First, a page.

Viewers find their roots in Atlanta, forging a new connection to ATL PBA and with each other.
For decades, PBS viewers have always been willing to donate to member stations in exchange for thank-you gifts like DVD sets. But as the culture has begun to shift from transactional giving to more experience-oriented support, could a different kind of premium be more effective during pledge drives?
That’s the question Public Broadcasting Atlanta has been asking. “The idea was to find new ways to incentivize giving during our pledge drives, and even outside of pledge, using what we call ‘experiential premiums,’” says Aishah Rashied Hyman, director of individual giving at ATL PBA. “We’ve been testing out different things. One of the things we wanted to try was a DNA reveal similar to what Dr. Henry Louis Gates does in Finding Your Roots.”
At the end of episodes of that popular documentary series, celebrities are presented with information about their ancestral lineage. Given the large African American audience in Atlanta, Hyman wanted to create a similar experience among viewers based upon DNA kits and a partnership with AfricanAncestry.com. “We wanted to create something different than simply saying ‘Donate and we’ll show you more episodes of this program,’” she says. “We are asking viewers to invest in the station, so we wanted to find a deeper way to invest in them.”
ATL PBA offered an exclusive opportunity for viewers to discover their family’s roots. The station planned African Ancestry Experience, an event with Dr. Gina Paige, the co-founder of AfricanAncestry.com. For non-sustaining gifts of $350, viewers received two tickets and a DNA test kit, with the promise of a public reveal of their country of origin at the July 19 event. (Tickets to the event without the test kit were available for $100, also at a non-sustaining level.)
The July event was promoted in TV spots airing March through June around programs like Finding Your Roots, Africa’s Great Civilizations, African American Museum, and Black America Since MLK.
While more than 100 people attended the event itself, 33 people donated for the kits. The station’s African Ancestry Experience raised $12,150—“Not bad for a test!” Hyman says—and proved to be incredibly meaningful for those who attended. These individuals represented a group of donors who might not otherwise have given through traditional pledge activities. “We got a great response,” says Hyman. “I think all the folks who experienced the reveal [of their ancestry] at the event were moved.”
That includes Hyman, who actually performed her cheek swab on-air during a pledge break. “If that was going to be a barrier to making a donation, I wanted to remove that barrier,” she says. Rashied Hyman also put off looking at her own results until the event. “I wanted the same experience of surprise as everyone else. For me and everybody else who found out their ancestry, I think there’s a sense of connection with each other and a profound shift that happens with your sense of identity. I’m still processing the experience myself.”
The kits trace a person’s maternal heritage. “I found out that my family, on my mother’s mother’s mother’s side, are from the Fulani people who live in Mali. Wow! Now I have a specific place I can point to as the birthplace of my family. That’s information I can now share with my entire family on my mother’s side,” she says.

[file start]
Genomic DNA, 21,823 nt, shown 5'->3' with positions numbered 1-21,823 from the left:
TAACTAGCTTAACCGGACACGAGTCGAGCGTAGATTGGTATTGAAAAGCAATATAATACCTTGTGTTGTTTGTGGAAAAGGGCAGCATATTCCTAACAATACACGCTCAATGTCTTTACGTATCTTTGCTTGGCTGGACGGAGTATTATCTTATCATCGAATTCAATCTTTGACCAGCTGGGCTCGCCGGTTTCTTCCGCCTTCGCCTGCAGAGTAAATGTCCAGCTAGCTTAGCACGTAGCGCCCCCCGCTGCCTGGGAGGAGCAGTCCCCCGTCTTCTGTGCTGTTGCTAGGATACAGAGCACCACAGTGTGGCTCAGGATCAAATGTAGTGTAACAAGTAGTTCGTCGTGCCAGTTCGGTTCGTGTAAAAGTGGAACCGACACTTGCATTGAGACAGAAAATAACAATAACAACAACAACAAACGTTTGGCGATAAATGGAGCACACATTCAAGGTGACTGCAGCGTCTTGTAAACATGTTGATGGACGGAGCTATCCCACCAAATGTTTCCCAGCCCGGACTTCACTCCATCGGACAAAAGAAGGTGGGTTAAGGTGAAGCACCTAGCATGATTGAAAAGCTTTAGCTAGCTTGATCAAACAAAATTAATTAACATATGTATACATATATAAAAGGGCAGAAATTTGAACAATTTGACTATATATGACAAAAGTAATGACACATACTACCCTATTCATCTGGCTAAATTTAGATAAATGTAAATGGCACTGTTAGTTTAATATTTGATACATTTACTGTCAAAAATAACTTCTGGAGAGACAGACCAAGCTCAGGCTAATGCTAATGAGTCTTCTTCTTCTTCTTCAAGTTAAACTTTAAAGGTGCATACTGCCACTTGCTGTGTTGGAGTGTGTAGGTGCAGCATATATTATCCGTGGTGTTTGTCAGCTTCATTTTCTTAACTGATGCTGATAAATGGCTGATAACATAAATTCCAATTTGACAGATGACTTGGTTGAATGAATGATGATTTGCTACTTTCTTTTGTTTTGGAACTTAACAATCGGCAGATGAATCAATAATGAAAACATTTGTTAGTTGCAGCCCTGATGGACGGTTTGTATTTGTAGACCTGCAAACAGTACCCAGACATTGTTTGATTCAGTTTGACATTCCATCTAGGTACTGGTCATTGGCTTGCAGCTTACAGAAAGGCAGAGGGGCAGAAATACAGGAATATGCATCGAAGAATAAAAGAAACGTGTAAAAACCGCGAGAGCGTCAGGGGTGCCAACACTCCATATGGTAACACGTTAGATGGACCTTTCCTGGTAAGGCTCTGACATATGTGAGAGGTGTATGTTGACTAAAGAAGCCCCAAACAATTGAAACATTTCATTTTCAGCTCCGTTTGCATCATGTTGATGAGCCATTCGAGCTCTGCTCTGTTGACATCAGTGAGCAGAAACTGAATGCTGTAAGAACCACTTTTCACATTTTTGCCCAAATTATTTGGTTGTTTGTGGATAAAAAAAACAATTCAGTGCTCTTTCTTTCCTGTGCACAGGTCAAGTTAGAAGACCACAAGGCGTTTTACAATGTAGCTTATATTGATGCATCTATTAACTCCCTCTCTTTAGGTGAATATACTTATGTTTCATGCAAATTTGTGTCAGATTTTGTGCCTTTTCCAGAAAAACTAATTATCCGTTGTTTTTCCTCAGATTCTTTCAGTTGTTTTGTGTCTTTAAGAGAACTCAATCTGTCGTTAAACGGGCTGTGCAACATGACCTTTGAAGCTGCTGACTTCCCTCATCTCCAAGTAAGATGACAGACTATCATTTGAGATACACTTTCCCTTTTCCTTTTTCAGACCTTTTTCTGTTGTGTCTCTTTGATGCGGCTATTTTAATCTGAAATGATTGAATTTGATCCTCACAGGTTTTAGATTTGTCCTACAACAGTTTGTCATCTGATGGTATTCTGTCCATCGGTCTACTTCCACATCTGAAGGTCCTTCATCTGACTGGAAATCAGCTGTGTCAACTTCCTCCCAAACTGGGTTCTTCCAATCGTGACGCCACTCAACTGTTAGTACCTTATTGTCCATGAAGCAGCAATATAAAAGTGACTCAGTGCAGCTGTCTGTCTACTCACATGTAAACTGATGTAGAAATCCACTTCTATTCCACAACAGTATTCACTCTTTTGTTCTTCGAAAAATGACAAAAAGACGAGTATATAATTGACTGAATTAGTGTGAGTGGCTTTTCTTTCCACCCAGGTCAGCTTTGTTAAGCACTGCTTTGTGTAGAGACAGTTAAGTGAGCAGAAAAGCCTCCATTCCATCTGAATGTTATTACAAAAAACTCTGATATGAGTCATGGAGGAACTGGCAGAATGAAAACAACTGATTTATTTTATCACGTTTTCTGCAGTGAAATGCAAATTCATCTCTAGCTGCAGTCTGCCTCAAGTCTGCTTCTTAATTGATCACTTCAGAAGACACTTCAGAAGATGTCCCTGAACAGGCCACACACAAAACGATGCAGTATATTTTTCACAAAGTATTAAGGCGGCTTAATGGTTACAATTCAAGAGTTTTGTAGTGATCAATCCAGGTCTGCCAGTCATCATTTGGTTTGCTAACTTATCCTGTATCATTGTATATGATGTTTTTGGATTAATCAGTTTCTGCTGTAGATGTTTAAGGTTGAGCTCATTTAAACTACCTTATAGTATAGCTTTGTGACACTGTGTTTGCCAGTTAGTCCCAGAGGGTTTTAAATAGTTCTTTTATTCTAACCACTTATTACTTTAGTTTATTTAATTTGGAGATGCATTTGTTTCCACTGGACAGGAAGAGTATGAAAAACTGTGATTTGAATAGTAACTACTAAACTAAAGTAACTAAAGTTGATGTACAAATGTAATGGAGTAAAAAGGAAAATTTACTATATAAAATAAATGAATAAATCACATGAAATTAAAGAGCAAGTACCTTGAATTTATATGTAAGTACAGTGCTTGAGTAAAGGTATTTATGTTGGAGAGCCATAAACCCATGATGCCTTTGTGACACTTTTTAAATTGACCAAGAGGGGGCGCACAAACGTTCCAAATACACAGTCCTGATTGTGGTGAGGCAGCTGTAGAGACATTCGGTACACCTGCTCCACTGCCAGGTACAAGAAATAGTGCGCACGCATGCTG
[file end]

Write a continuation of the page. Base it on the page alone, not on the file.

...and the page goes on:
The event included a pre-event reception for participants, a meet-and-greet with Dr. Paige, and VIP seating for those experiencing the reveal. Afterward, these donors shared testimonials that the station is now editing and will use as spots to promote the next event.
In the wake of the event, participants have begun connecting to the station at a deeper level. “I think we added a transformative layer to supporting the station that I think is really cool,” Hyman says. Some participants have asked the station to consider facilitating meet-ups between African Americans descended from similar people groups. Others are interested in group travel to tour African nations in their family trees. “It’s opened up this whole new sense of themselves and who they are and who they’re connected to, and they want us to help them find that.”
Planning for the Future
After the success of the African Ancestry Experience, Hyman says the station is planning another event in the future—with a few changes. The next one will take place earlier in the year. “A lot of people will want to share this information at family reunions, which most of the time happen in the summer,” she says. “Going forward, we’re definitely thinking about the fall and no later than springtime.”
She also plans to communicate more specifically that purchasing the tickets and DNA kit entails a commitment to a public reveal. This time, it was only after the pledge itself that the station asked for permission to reveal the results in public. “We had people who were hesitant and didn’t want to do that,” she says, speculating that some worried their maternal heritage wouldn’t be African—a potential concern for those with brown skin who already identified as African American. “Next time we will be more explicit at the outset.” She also plans to better communicate a deadline, as a few donors didn’t return their cheek swabs in time for the event.
ATL PBA also intends to schedule future events apart from specific programming or fundraising seasons. “People are so familiar with Finding Your Roots and they associate that with our branding and our station,” Hyman says. “We don’t feel like we have to wait for a pledge drive to do this again.”